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I'm using a label to print 0 to 100 as a part of an progress bar in Qt C++. I use the code below to do it but it executes too fast:

for (i = 0; i <= 100; i++)
{
    data = QString::number(i);
    ui->label_29->setText(data + "%");
}

I tried to use sleep() function but it froze the exe file and it couldn't run. I'm thinking of using a thread but I don't know how.

1
  • 2
    Qt's GUI classes may only be accessed from the main thread (aka the thread that is running QApplication::exec(), so generally speaking using a separate thread for GUI purposes is discouraged. (You could do it, but that thread would only be able to to send events to the main thread to prompt the main thread to call methods on the appropriate GUI objects, so it's usually just easier to use a QTimer or similar in the main thread instead, as @Parisa.H.R suggests below) Jun 5, 2023 at 4:39

2 Answers 2

6

To update the progress bar with a delay between each step without freezing the GUI, you can utilize Qt's QTimer class to schedule the updates at regular intervals.

Here's an example:

#include <QApplication>
#include <QLabel>
#include <QTimer>

class ProgressBarExample : public QObject
{
    Q_OBJECT

public:
    ProgressBarExample() : i(0)
    {
        // Create and configure the label
        label = new QLabel();
        label->setAlignment(Qt::AlignCenter);
        label->setFixedSize(200, 30);

        // Create the QTimer object and connect its timeout signal to the updateProgressBar slot
        timer = new QTimer(this);
        connect(timer, &QTimer::timeout, this, &ProgressBarExample::updateProgressBar);

        // Set the desired interval (in milliseconds) between updates
        int interval = 100; // Adjust this value as per your requirement
        timer->setInterval(interval);

        // Start the timer
        timer->start();

        // Show the label
        label->show();
    }

private slots:
    void updateProgressBar()
    {
        if (i > 100) {
            // Stop the timer if the progress reaches 100%
            timer->stop();
            return;
        }

        QString data = QString::number(i);
        label->setText(data + "%");

        i++; // Increment the counter
    }

private:
    QLabel* label;
    QTimer* timer;
    int i;
};

int main(int argc, char *argv[])
{
    QApplication app(argc, argv);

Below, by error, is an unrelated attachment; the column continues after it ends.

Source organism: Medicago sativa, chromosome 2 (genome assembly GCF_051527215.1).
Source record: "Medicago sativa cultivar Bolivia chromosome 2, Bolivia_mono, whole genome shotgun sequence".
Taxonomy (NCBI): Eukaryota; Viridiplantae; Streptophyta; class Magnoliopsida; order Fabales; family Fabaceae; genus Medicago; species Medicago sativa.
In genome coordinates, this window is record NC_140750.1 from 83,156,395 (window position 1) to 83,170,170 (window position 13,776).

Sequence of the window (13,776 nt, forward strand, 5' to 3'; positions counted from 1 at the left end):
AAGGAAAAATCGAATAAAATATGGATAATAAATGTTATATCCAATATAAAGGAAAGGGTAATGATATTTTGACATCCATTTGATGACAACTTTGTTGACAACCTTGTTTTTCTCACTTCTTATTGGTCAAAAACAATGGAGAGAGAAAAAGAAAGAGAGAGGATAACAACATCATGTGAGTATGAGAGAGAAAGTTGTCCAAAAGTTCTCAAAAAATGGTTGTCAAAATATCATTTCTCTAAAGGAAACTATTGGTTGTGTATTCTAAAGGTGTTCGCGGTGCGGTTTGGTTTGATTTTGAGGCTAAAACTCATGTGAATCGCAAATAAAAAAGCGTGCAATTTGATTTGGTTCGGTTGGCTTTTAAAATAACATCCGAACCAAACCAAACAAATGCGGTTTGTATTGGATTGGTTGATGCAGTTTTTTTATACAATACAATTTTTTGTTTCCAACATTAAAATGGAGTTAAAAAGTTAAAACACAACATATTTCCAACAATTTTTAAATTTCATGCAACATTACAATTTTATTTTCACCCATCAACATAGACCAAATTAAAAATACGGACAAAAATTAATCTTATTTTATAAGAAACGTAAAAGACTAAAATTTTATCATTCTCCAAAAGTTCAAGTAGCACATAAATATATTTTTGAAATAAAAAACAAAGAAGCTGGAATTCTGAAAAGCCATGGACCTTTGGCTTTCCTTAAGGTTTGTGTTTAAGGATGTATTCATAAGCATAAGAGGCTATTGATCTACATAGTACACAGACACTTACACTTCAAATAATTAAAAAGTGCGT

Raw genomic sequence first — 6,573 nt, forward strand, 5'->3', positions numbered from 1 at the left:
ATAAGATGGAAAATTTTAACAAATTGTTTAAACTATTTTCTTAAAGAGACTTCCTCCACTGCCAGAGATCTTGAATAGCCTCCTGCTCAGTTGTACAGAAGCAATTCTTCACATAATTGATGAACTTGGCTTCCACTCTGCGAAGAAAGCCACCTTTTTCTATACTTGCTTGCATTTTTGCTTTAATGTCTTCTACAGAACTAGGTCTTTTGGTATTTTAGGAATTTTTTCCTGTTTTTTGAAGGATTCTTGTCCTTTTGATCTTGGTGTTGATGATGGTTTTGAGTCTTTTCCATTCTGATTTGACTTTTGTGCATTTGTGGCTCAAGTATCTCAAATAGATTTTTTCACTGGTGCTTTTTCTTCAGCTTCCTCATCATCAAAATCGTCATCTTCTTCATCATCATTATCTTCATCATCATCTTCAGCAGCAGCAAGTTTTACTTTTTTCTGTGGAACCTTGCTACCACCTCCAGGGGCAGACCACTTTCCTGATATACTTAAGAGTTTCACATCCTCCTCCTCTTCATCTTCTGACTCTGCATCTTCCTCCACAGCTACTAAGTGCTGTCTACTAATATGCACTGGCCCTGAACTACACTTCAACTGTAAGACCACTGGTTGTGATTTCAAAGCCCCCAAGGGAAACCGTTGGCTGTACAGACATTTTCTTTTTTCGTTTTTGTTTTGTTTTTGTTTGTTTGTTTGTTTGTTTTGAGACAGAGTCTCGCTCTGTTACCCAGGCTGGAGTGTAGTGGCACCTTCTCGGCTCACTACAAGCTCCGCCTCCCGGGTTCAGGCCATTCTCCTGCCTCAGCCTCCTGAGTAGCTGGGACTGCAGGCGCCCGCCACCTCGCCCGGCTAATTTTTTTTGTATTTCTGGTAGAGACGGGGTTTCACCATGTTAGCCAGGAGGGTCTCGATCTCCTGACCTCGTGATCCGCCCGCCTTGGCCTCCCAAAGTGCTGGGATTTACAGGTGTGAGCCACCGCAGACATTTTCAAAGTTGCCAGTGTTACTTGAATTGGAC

ProgressBarExample example;

    return app.exec();
}

#include "main.moc"


0

From Qt documentation of QThread:

Managing Threads

Note: wait() and the sleep() functions should be unnecessary in general, since Qt is an event-driven framework. Instead of wait(), consider listening for the finished() signal. Instead of the sleep() functions, consider using QTimer.

QThread::sleep:

Avoid using this function if you need to wait for a given condition to change. Instead, connect a slot to the signal that indicates the change or use an event handler...

And since your goal is:

I'm using a label to print 0 to 100 as a part of a progress bar

Here are 2 ways you can achieve that:

Solution 1:

You can use a QLabel to mimic a progress bar, and make it possible to see it progressing, by using a QTimer, connecting its timeout signal to a lambda that incrementing the value displayed on the label itself.

I used a timeout of 100ms, and I'm looping the progress, you can tweak that to make it stop at a 100 by using QTimer::stop at some condition.

Here's a minimal reproducible example:

#include <QApplication>
#include <QTimer>
#include <QLabel>


int main(int argc,char*argv[])
{
    QApplication a(argc, argv);

    QLabel *l = new QLabel();
    l->setText("0");
    l->setAlignment(Qt::AlignCenter);

    QTimer *t = new QTimer();

    t->connect(t,&QTimer::timeout,[=]()
    {
        l->setText(QString::number((l->text().toInt()+1)%100));
    });

    t->start(100);

    l->show();

    return a.exec();
}

Here's how it looks:

Label progress

Solution 2:

To display a progress, Qt offers QProgressBar, here's how you can use it in the above solution:

#include <QApplication>
#include <QProgressBar>
#include <QTimer>

int main(int argc,char*argv[])
{
    QApplication a(argc, argv);

    QProgressBar *p = new QProgressBar();

    p->setRange(0,100);

    p->setValue(0);

    p->setOrientation(Qt::Horizontal);

    QTimer *t = new QTimer();

    t->connect(t,&QTimer::timeout,[=]()
    {
        p->setValue((p->value()+1)%p->maximum());
    });

    t->start(100);

    p->show();

    return a.exec();
}

Here's how it looks:

enter image description here

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